One of the major concerns in current marijuana policy is job discrimination faced by those who smoke pot, while off the job and do not come to work in an impaired state.
In 49 states, Arizona being the only exception, private employers are legally allowed to fire anyone who tests positive for THC in their system, regardless of when the person consumed.
While THC remains in the system for days, or longer for heavier users, an individual is only impaired for about 90-minutes after smoking. It is only that 90-minute period that should concern the employer, not off-work usage.
Private corporations were encouraged by the federal government to drug test their employees as a way enforcing anti-marijuana laws. Those who drug-test their workers – 80 percent of all private US employers – seem oblivious to the hypocrisy of allowing workers to get drunk the night before, while treating off-the-job marijuana use as a fireable offense, even if it occurred days or weeks earlier.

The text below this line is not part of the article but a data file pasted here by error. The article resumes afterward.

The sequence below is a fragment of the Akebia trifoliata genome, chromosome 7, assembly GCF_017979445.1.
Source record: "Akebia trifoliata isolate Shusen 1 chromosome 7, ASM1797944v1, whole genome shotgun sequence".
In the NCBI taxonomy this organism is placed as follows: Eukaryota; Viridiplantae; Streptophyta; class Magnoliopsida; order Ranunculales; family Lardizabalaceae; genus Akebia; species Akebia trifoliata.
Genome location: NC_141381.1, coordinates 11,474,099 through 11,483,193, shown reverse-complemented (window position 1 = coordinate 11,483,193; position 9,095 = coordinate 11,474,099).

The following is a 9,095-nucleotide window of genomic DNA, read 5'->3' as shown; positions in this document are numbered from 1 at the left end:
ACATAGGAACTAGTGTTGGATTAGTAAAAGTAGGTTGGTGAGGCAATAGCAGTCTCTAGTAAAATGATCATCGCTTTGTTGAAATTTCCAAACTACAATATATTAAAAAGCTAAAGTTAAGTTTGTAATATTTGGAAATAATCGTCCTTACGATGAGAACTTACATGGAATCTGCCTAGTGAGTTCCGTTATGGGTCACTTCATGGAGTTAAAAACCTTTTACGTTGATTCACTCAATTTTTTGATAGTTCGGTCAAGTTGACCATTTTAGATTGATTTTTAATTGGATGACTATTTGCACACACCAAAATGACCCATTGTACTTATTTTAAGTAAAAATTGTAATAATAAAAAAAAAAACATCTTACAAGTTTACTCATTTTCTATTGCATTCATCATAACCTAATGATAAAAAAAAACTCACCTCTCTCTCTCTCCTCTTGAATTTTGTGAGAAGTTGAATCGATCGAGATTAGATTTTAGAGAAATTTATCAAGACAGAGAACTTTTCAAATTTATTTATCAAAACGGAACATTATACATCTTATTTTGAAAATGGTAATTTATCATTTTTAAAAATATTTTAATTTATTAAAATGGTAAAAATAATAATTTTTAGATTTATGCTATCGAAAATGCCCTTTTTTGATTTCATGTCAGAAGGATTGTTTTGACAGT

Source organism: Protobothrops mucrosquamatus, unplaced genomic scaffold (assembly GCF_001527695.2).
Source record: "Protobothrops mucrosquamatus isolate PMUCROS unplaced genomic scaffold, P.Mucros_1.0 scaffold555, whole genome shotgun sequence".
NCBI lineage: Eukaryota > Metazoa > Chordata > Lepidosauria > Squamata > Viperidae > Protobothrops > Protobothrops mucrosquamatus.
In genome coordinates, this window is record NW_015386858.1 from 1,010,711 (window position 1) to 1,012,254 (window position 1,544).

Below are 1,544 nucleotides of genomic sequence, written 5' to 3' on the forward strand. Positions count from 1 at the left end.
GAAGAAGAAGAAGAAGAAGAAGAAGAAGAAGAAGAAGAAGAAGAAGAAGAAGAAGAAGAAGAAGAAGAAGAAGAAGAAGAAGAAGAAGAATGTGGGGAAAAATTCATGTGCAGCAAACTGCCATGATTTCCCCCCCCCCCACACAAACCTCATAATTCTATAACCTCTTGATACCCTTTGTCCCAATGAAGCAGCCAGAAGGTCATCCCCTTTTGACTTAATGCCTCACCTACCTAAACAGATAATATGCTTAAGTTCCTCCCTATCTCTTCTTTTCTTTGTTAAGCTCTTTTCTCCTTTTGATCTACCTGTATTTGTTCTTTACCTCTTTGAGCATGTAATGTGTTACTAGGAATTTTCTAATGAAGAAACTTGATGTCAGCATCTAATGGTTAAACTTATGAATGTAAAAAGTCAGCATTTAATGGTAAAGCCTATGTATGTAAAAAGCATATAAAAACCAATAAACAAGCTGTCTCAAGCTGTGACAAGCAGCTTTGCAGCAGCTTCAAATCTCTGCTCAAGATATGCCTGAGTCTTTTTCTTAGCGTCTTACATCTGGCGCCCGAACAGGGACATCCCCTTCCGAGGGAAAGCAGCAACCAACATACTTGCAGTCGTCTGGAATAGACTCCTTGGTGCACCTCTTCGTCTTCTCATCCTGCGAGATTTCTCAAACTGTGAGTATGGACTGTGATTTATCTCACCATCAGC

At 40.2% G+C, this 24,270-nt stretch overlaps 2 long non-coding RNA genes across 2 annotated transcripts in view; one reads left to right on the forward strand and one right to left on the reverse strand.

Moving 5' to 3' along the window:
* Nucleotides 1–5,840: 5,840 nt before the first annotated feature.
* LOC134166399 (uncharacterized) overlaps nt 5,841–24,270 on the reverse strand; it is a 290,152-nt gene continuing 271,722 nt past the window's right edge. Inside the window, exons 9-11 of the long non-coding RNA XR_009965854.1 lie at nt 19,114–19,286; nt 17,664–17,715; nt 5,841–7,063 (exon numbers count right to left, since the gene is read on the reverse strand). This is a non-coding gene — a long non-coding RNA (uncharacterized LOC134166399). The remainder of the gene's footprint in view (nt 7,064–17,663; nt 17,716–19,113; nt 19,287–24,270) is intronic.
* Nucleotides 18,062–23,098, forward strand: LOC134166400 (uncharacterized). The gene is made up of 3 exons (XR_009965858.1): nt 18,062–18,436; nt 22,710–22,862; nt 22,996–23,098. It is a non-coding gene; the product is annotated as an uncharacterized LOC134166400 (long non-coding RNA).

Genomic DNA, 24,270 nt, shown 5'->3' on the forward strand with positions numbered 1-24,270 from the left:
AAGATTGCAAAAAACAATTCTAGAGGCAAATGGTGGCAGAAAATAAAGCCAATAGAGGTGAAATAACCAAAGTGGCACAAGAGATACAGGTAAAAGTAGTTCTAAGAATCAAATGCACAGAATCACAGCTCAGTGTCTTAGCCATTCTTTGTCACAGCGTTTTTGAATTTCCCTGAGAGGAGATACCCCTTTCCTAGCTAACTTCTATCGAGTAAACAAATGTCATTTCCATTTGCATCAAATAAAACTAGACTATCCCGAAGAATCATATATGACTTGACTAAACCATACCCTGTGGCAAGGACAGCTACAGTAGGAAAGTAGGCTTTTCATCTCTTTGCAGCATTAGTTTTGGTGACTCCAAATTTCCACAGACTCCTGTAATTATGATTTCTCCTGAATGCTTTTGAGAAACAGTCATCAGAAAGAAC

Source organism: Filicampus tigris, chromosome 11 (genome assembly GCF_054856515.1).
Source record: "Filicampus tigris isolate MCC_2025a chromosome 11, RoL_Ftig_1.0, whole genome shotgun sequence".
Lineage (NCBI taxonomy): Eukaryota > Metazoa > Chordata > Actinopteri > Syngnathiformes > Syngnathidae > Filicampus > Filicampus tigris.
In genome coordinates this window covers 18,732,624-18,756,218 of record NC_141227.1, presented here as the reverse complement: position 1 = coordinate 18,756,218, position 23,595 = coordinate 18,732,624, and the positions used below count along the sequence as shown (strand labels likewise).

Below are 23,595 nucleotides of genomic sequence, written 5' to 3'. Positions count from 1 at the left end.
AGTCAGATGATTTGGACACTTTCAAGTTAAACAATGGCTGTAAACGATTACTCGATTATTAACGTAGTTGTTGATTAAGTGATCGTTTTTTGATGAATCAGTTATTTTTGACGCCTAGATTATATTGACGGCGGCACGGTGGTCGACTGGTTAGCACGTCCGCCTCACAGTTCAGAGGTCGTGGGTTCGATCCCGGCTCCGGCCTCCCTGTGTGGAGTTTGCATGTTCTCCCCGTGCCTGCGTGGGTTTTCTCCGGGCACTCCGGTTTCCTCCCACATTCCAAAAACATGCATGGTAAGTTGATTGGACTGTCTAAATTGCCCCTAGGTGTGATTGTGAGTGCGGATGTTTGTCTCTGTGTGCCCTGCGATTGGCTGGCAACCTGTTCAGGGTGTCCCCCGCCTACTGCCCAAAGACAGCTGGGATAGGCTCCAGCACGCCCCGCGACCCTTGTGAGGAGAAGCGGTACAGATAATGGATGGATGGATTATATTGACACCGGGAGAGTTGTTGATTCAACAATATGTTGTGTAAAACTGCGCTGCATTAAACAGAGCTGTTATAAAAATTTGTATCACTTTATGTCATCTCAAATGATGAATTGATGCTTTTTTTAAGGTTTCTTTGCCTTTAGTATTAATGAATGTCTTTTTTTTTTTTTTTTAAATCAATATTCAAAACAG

This practice was justified by the distinction that marijuana was illegal, while alcohol was not. But now with changing marijuana policies, attitudes and a slew of legalization in the majority of US states, that justification no longer applies.
A blog on the NORML website points to another factor driving workplace drug testing: the influence of the drug-testing industry, which includes some former drug czars who have cashed-in on the “drug-free workplace” scam. Most private employers are convinced by the drug-testing industry that if they do not hire these drug-testing companies, they will be losing valuable production by workers who are stoned on the job.
NORML referred to this practice as “an ignorant and self-defeating policy that no longer has any place in the American workplace.”